• The Lions shot 52% for the evening, including 37.5% from the 3-point line, following another good shooting performance against Ohio State. If the Lions keep those numbers up, they're going to win games more often than not.
  • After watching a couple of Purdue's role players go off in the first matchup at the Jordan Center, Penn State did a good job of limiting supplementary scoring in the game. While Johnson and Moore got their points (36 combined points) no other Boilermaker had more than six. It was a step in the right direction, team defense-wise.
  • The scoring distribution for Penn State was again much more reasonable than it had been at points earlier in the conference season. Brooks (19) Battle (14) and Jackson (13) all broke into double figures as usual, but Jones and Frazier stepped up for eight each. That was a big boost.

The Bad

  • The assist-to-turnover ration is one of the best stats in basketball, and it was decidedly against Penn State Wednesday night, 6.0-1.2. A good number to have is about two. The Lions' 13 turnovers weren't damning in and of themselves, but the lack of forced turnovers on the defensive end compounded the problems cause by the sloppiness on offense, allowing the Boilers to get up eight more shot attempts and stave off Penn State for a one point win.
  • The bench registered one shot on the night, scored no points and grabbed no rebounds. Penn State's starting five is pretty good, but not good enough to contend with a team as deep as Purdue for 40 minutes without some help. The bench just didn't get it done.
  • Penn State was perfect (8-8) from the free throw line, but probably should have been there a few more times. Instead, the Lions had to settle for only eight makes from the stripe, probably putting a dent in their upset chances.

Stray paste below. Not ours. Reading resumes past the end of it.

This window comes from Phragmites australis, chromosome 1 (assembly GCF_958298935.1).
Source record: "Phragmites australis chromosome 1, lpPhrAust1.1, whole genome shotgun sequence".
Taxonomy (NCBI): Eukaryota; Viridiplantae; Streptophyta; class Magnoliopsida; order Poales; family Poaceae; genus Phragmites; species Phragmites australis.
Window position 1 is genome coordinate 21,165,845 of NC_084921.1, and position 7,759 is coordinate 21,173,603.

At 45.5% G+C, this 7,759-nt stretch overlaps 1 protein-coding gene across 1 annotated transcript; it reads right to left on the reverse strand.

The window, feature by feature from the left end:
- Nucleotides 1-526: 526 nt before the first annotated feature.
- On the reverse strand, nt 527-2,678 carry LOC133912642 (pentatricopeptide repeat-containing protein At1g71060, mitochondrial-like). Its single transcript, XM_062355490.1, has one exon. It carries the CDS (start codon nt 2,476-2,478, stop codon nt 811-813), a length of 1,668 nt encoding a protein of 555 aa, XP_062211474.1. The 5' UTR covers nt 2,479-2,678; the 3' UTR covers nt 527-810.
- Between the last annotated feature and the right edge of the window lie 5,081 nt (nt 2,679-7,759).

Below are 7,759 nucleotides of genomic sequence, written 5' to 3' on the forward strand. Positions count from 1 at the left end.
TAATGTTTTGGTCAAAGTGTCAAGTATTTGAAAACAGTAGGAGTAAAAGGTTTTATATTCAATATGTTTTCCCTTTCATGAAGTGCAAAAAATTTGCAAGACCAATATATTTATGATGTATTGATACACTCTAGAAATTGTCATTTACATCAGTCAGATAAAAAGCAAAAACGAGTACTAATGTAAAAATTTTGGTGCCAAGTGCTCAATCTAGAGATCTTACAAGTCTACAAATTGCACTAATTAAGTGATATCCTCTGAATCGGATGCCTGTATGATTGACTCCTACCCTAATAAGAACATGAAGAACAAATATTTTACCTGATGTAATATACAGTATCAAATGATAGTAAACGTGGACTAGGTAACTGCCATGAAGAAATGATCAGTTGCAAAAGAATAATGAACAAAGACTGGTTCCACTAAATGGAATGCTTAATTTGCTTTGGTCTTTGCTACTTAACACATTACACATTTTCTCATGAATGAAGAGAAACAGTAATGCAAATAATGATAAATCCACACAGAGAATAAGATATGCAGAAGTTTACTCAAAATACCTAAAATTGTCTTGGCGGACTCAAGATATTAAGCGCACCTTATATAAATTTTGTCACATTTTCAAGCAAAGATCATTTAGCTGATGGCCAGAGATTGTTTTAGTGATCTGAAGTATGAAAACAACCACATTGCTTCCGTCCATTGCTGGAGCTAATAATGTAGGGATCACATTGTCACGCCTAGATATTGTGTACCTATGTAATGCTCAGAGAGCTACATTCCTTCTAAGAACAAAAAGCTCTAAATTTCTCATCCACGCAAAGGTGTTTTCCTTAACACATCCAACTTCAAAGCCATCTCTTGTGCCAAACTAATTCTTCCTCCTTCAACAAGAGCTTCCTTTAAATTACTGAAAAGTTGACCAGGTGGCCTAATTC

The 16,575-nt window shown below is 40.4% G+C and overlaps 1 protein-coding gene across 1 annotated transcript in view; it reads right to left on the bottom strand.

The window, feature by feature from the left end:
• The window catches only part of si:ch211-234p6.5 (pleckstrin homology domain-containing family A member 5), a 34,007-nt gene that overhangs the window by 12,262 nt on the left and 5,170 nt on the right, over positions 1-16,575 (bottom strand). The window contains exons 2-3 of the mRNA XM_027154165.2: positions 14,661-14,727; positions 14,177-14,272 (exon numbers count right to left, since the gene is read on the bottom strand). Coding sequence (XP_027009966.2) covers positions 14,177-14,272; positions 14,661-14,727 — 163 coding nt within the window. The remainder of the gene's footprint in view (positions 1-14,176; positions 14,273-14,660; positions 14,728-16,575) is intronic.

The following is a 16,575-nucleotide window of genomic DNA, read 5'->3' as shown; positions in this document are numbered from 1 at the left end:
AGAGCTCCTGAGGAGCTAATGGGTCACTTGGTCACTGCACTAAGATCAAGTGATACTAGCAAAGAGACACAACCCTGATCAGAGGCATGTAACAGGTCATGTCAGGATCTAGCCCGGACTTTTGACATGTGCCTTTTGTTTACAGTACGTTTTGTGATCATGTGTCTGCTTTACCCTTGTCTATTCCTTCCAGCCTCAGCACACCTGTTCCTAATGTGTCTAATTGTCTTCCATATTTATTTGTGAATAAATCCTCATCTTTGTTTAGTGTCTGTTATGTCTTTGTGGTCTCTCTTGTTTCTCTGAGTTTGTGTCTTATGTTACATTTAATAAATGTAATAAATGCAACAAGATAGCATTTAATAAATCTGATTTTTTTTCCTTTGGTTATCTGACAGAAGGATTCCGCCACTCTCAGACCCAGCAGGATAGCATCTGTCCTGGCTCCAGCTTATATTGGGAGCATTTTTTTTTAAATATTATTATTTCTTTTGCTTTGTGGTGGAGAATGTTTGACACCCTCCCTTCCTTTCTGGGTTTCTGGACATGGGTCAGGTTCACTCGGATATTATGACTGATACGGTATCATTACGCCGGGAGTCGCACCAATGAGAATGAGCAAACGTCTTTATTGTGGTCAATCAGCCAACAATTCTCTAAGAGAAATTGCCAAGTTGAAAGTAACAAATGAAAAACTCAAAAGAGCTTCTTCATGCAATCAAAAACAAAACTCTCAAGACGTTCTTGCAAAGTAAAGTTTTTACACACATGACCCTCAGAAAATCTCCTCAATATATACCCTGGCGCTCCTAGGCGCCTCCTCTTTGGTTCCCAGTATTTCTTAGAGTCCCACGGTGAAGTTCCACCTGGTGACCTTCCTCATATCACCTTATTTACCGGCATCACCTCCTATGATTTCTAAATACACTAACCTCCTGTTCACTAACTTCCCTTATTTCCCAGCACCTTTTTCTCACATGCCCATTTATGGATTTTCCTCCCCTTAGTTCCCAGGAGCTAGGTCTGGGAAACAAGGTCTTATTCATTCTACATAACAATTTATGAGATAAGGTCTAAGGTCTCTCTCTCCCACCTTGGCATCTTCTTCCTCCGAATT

The Ugly

  • The coaching staff has already taken some arrows in some spheres for its call on the final play to chuck the ball to half court and try to advance it from there. Look, with 3.4 seconds, there are no good options. The coaches elected to take a shot at getting the ball as close to the bucket as possible for the highest percentage shot possible. You can't fault them for that. Sure, they could have gone the safe route and spent a couple seconds making sure the ball got in bounds safely, but at that point they're basically conceding to taking a half court heave at the buzzer. Instead, they went for a more reasonable shot. That it didn't work is far more about execution than strategy.
  • A lot of criticism also came in during the game for the staff's decision to play a 2-3 zone, deploying three players to cover the lane while two guarded the perimeter. It's important to keep in mind that Johnson still ended up scoring 25 points on the evening, even with the extra muscle inside. Pulling a defender out of the middle could have done even more harm the way he played Wednesday night. 
  • The last blown call was a real let down, but there was no reason for Johnson to get free off the inbounds on Purdue's final play.